In 2014, the battle for North Carolina’s Senate seat was the most expensive race in the country, thanks to more than $82 million spent by outside groups. One of the top groups contributing to that total was Carolina Rising, a nonprofit organization that spent millions to run nearly 4,000 TV ads  extolling the eventual victor, Sen. Thom Tillis (R-NC), in the run up to Election Day.  

As a 501(c)(4) tax-exempt organization, Carolina Rising is not required to disclose its donors, leaving the public in the dark about who funded all those ads. The Washington Post reported in July 2014 that one of Carolina Rising’s contributors was Art Pope, the multimillionaire discount store mogul who is part of the Koch donor network. Dallas Woodhouse, the president of Carolina Rising, refused to confirm for the Center for Public Integrity whether Pope was a supporter.

He did, however, insist that Carolina Rising was supported by a “large, diverse donor body”:

 Woodhouse did say Carolina Rising is funded by multiple donors.

“And I’ll go as far as to say anybody who makes assumptions based on my previous associations are wrong,” he said. “Broadly speaking, we have a large, diverse donor body that we have brought into this mission of helping the Republicans tell their story in North Carolina. They are not the same old usual suspects.”

The group’s 2014 tax return tells a different story. The form, known as a 990, reveals that Carolina Rising received just two contributions in 2014, including one for $4.82 million. That single donation accounts for 98.7% of Carolina Rising’s revenue in 2014. In fact, since the organization spent just under $4.8 million in 2014, that single donation covered the entire cost of Carolina Rising’s operations, which consisted almost entirely of TV and cable ads.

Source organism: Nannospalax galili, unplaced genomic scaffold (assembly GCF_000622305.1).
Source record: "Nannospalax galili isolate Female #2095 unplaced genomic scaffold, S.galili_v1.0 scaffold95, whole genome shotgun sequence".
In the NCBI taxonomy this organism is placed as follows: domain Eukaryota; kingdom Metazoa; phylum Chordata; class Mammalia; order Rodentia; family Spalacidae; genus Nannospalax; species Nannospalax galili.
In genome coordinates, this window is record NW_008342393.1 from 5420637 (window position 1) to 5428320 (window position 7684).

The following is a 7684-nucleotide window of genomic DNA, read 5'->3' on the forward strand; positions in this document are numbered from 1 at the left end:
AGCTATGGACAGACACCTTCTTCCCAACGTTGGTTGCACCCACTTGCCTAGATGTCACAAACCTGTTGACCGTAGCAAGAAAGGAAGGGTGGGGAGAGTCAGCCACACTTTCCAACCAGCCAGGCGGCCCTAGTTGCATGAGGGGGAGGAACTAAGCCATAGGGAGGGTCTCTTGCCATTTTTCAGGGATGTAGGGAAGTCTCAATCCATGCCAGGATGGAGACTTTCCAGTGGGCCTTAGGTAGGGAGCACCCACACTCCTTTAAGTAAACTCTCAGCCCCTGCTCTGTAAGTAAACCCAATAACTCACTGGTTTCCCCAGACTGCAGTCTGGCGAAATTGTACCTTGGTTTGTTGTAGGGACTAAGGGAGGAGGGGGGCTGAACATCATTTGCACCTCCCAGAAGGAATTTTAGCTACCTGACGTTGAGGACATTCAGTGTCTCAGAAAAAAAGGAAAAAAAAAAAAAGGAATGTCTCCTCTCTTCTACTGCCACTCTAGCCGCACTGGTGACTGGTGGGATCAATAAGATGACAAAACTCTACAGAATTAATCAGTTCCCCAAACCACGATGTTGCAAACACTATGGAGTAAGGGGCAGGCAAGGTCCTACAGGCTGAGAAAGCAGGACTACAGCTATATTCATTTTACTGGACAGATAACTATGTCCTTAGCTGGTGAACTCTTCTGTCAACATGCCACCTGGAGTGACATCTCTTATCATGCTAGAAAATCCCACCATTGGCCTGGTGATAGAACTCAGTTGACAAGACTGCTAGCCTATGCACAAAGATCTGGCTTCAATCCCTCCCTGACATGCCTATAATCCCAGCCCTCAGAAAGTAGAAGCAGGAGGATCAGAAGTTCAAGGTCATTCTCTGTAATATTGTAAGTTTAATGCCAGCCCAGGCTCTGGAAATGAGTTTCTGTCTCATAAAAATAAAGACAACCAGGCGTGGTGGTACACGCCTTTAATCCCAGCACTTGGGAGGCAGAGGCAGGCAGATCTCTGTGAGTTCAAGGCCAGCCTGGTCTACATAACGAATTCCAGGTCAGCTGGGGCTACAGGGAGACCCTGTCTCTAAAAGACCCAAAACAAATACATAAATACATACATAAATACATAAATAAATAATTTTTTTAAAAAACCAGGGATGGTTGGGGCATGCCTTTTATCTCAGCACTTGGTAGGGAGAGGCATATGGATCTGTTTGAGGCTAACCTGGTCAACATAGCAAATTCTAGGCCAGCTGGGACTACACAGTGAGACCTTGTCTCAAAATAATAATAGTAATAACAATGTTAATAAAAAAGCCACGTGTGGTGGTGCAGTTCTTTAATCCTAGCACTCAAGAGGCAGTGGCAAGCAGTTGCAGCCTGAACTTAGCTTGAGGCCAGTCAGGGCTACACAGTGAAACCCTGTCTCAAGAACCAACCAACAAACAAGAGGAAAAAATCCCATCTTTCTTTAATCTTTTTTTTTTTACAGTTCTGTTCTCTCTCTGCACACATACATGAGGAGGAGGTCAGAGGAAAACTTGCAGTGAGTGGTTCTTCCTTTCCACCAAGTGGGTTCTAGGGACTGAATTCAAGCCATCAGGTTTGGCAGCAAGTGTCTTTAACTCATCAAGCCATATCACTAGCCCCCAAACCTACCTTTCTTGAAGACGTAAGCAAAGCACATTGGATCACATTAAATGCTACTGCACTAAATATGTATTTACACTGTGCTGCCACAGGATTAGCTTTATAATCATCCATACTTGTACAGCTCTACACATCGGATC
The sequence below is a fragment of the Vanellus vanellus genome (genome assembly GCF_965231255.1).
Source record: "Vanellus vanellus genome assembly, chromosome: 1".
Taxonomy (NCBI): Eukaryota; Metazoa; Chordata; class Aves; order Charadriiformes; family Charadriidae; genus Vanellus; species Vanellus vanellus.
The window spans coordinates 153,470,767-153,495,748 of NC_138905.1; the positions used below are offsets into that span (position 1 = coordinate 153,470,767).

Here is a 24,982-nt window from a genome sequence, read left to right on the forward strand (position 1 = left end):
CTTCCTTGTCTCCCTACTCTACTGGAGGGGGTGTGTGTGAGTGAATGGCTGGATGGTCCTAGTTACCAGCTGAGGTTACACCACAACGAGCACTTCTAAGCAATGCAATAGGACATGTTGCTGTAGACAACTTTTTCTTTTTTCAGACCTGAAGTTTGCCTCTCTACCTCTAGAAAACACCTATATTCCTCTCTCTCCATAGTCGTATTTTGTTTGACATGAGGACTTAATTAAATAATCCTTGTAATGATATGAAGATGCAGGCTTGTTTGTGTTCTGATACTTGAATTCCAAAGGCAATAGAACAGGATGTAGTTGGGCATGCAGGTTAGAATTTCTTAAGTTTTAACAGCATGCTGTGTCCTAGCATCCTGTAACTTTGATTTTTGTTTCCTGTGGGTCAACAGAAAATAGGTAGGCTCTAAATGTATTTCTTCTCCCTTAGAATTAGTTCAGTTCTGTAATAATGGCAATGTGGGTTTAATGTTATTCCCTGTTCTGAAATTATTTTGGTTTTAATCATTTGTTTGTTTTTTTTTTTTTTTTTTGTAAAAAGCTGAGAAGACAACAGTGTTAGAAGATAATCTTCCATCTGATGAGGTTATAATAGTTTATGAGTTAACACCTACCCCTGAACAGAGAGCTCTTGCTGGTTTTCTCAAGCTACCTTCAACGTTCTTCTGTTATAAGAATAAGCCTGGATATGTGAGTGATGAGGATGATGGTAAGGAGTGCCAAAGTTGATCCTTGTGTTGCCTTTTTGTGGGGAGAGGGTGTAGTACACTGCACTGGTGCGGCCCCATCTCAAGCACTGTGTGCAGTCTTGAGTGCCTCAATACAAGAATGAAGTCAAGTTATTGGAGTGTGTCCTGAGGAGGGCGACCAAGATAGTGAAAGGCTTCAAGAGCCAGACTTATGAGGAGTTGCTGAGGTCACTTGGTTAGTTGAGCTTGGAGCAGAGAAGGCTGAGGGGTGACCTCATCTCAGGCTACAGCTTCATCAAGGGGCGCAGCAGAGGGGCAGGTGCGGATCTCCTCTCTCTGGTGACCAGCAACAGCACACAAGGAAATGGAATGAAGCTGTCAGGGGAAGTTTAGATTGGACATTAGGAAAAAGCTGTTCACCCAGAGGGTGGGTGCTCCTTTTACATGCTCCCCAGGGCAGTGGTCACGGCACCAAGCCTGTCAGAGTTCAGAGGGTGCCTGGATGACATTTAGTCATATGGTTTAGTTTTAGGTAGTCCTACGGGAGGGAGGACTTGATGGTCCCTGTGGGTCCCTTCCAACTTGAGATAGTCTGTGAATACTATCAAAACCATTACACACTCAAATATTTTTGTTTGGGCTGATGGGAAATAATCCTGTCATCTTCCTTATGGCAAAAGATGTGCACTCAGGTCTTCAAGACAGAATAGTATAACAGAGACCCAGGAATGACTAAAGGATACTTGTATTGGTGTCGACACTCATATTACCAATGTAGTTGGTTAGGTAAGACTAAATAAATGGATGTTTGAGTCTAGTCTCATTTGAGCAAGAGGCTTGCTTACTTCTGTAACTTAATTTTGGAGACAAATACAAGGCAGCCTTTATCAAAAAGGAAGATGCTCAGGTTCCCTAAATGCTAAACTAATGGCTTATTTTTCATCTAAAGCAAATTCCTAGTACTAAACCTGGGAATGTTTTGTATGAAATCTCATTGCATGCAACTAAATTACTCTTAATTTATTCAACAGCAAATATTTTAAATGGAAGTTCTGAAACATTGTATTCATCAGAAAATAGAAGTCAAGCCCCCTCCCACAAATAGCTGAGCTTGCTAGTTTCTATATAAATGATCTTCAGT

More like a small and uniform donor body. 

The size of Carolina Rising’s donor base isn’t the only area in which Woodhouse publicly misrepresented his organization’s operations. Woodhouse denied to the Center for Public Integrity that his ads were related to Sen. Tillis’ election. “You’re the one who said we participated in the election,” Woodhouse told the news organization. “Those are issue ads. Those are not political ads.”

Woodhouse sang a different tune at Sen. Tillis’ victory party last November. Speaking to a local North Carolina news reporter, Woodhouse agreed that he had spent “a whole lot of money” to get Sen. Tillis elected. “$4.7 million,” said Woodhouse. “We did it.” 

$4.7 million is the overall amount Carolina Rising spent on advertising in 2014, which includes $3.2 million that was reported to the Federal Election Commission as “electioneering communications.” As CREW noted in a complaint filed with the Internal Revenue Service today, Carolina Rising claimed on its 2014 tax return that it did not engage in any political campaign activities in 2014. Carolina Rising is clearly a political group posing as a social welfare organization.

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